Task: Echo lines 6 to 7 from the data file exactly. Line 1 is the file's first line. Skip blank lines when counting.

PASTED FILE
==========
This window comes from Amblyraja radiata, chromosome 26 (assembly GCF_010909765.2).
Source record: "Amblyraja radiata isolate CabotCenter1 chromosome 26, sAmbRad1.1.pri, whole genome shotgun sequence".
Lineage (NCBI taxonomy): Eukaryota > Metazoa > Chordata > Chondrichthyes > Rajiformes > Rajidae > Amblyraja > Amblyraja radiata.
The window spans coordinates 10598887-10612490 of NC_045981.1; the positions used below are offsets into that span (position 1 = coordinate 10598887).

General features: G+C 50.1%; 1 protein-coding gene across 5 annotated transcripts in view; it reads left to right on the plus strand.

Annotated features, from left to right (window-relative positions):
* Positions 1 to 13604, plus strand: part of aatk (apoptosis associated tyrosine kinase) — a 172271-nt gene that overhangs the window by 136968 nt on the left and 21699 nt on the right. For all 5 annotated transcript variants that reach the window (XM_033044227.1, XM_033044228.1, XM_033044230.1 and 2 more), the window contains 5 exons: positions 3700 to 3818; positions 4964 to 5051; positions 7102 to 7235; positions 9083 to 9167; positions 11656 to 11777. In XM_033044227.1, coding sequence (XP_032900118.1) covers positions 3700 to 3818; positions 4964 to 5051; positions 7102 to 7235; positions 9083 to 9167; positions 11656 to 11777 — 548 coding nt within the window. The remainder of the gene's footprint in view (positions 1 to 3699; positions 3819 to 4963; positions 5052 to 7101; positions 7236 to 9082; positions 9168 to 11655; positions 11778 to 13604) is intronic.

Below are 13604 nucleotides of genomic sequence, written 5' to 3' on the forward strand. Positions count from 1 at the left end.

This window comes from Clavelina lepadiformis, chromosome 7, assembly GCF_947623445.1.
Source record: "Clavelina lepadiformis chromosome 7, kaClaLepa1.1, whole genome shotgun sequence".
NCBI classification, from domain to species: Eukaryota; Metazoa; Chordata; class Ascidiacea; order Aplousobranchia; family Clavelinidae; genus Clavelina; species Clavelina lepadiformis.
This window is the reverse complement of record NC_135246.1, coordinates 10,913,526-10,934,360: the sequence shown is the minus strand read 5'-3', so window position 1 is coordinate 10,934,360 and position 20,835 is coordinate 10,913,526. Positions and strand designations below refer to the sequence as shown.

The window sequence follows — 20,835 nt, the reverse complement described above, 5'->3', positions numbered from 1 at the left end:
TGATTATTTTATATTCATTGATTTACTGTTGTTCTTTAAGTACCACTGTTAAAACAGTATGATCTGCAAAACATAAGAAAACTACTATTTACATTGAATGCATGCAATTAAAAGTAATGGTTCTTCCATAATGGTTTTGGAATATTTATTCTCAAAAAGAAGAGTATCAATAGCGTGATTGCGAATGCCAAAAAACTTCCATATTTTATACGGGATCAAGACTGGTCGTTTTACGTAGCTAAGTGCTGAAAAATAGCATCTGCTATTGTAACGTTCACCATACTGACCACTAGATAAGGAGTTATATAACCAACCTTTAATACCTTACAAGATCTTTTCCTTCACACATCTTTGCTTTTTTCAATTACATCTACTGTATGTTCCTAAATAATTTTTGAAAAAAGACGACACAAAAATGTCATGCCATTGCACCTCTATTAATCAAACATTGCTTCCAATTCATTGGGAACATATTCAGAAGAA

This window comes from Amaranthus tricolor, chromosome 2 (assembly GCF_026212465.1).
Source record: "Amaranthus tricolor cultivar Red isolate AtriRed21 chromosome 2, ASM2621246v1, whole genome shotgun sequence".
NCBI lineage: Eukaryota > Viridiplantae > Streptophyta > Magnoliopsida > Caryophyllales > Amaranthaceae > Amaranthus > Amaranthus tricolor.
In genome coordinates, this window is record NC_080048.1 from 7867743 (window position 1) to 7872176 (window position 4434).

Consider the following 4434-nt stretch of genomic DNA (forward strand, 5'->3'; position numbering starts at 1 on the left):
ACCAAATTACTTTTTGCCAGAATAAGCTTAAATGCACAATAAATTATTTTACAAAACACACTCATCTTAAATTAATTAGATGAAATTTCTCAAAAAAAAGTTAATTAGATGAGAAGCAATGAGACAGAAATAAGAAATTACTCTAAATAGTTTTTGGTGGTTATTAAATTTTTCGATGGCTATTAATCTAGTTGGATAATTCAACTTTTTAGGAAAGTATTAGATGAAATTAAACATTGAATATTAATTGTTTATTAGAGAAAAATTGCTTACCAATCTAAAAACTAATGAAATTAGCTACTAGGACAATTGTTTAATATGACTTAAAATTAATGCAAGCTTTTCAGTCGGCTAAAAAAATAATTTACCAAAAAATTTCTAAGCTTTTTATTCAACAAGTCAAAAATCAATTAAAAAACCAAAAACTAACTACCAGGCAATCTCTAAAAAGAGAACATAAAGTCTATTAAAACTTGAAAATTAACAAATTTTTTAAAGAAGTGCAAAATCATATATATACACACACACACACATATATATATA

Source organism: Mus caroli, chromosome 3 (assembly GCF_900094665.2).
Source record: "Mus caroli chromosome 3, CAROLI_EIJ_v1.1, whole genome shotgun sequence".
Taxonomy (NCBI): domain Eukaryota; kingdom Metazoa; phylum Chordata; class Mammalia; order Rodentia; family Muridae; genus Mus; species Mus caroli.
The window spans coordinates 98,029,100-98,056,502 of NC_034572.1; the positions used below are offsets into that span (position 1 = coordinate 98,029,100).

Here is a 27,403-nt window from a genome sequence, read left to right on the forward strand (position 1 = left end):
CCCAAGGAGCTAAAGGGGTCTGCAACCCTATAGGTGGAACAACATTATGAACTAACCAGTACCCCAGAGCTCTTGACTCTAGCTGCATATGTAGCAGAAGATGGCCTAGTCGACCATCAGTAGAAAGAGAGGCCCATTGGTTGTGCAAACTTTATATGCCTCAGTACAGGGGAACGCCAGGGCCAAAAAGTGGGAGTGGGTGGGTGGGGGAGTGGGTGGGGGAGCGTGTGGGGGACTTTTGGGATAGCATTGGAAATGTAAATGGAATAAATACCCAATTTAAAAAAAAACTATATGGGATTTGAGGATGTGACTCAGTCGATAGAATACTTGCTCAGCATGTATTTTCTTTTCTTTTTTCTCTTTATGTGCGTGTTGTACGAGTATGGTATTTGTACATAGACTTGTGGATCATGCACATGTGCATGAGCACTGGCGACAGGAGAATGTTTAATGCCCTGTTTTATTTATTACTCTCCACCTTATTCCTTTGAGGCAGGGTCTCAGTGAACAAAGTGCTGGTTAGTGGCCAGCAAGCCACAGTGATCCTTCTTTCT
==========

Annotated features, from left to right (window-relative positions):
* Positions 1 to 13604, plus strand: part of aatk (apoptosis associated tyrosine kinase) — a 172271-nt gene that overhangs the window by 136968 nt on the left and 21699 nt on the right. For all 5 annotated transcript variants that reach the window (XM_033044227.1, XM_033044228.1, XM_033044230.1 and 2 more), the window contains 5 exons: positions 3700 to 3818; positions 4964 to 5051; positions 7102 to 7235; positions 9083 to 9167; positions 11656 to 11777. In XM_033044227.1, coding sequence (XP_032900118.1) covers positions 3700 to 3818; positions 4964 to 5051; positions 7102 to 7235; positions 9083 to 9167; positions 11656 to 11777 — 548 coding nt within the window. The remainder of the gene's footprint in view (positions 1 to 3699; positions 3819 to 4963; positions 5052 to 7101; positions 7236 to 9082; positions 9168 to 11655; positions 11778 to 13604) is intronic.